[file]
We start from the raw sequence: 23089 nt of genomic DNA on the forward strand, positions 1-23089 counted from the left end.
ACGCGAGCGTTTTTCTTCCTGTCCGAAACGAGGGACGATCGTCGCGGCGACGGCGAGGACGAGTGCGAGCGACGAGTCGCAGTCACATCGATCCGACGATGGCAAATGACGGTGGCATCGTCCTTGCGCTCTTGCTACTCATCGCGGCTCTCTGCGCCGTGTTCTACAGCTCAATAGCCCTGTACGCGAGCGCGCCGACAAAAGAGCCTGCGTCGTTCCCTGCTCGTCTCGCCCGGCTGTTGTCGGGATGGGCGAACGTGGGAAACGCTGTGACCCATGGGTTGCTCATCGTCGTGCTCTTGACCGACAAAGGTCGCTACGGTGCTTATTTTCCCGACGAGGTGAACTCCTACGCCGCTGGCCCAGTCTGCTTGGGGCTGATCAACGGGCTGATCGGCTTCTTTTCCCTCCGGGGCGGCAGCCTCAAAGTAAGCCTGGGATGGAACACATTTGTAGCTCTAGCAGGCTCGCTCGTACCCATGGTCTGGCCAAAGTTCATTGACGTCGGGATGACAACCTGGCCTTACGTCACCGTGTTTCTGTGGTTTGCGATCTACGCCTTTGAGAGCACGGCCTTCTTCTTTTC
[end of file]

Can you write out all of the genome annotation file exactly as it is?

We start from the raw sequence: 23089 nt of genomic DNA on the forward strand, positions 1-23089 counted from the left end.
ACGCGAGCGTTTTTCTTCCTGTCCGAAACGAGGGACGATCGTCGCGGCGACGGCGAGGACGAGTGCGAGCGACGAGTCGCAGTCACATCGATCCGACGATGGCAAATGACGGTGGCATCGTCCTTGCGCTCTTGCTACTCATCGCGGCTCTCTGCGCCGTGTTCTACAGCTCAATAGCCCTGTACGCGAGCGCGCCGACAAAAGAGCCTGCGTCGTTCCCTGCTCGTCTCGCCCGGCTGTTGTCGGGATGGGCGAACGTGGGAAACGCTGTGACCCATGGGTTGCTCATCGTCGTGCTCTTGACCGACAAAGGTCGCTACGGTGCTTATTTTCCCGACGAGGTGAACTCCTACGCCGCTGGCCCAGTCTGCTTGGGGCTGATCAACGGGCTGATCGGCTTCTTTTCCCTCCGGGGCGGCAGCCTCAAAGTAAGCCTGGGATGGAACACATTTGTAGCTCTAGCAGGCTCGCTCGTACCCATGGTCTGGCCAAAGTTCATTGACGTCGGGATGACAACCTGGCCTTACGTCACCGTGTTTCTGTGGTTTGCGATCTACGCCTTTGAGAGCACGGCCTTCTTCTTTTC